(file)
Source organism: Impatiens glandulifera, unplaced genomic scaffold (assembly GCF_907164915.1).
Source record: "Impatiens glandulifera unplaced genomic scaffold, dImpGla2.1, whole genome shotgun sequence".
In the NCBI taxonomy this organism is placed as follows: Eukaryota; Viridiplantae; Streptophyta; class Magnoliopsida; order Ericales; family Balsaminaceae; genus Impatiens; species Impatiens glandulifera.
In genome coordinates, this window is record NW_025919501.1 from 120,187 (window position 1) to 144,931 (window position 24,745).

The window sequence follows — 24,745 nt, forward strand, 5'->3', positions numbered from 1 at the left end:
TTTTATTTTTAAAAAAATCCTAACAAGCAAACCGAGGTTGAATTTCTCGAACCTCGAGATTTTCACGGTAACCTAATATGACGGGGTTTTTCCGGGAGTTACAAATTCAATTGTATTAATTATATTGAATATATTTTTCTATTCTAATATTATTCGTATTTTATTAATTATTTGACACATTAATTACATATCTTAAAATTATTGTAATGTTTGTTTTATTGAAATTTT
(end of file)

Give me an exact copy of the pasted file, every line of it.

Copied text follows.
Source organism: Impatiens glandulifera, unplaced genomic scaffold (assembly GCF_907164915.1).
Source record: "Impatiens glandulifera unplaced genomic scaffold, dImpGla2.1, whole genome shotgun sequence".
In the NCBI taxonomy this organism is placed as follows: Eukaryota; Viridiplantae; Streptophyta; class Magnoliopsida; order Ericales; family Balsaminaceae; genus Impatiens; species Impatiens glandulifera.
In genome coordinates, this window is record NW_025919501.1 from 120,187 (window position 1) to 144,931 (window position 24,745).

The window sequence follows — 24,745 nt, forward strand, 5'->3', positions numbered from 1 at the left end:
TTTTATTTTTAAAAAAATCCTAACAAGCAAACCGAGGTTGAATTTCTCGAACCTCGAGATTTTCACGGTAACCTAATATGACGGGGTTTTTCCGGGAGTTACAAATTCAATTGTATTAATTATATTGAATATATTTTTCTATTCTAATATTATTCGTATTTTATTAATTATTTGACACATTAATTACATATCTTAAAATTATTGTAATGTTTGTTTTATTGAAATTTT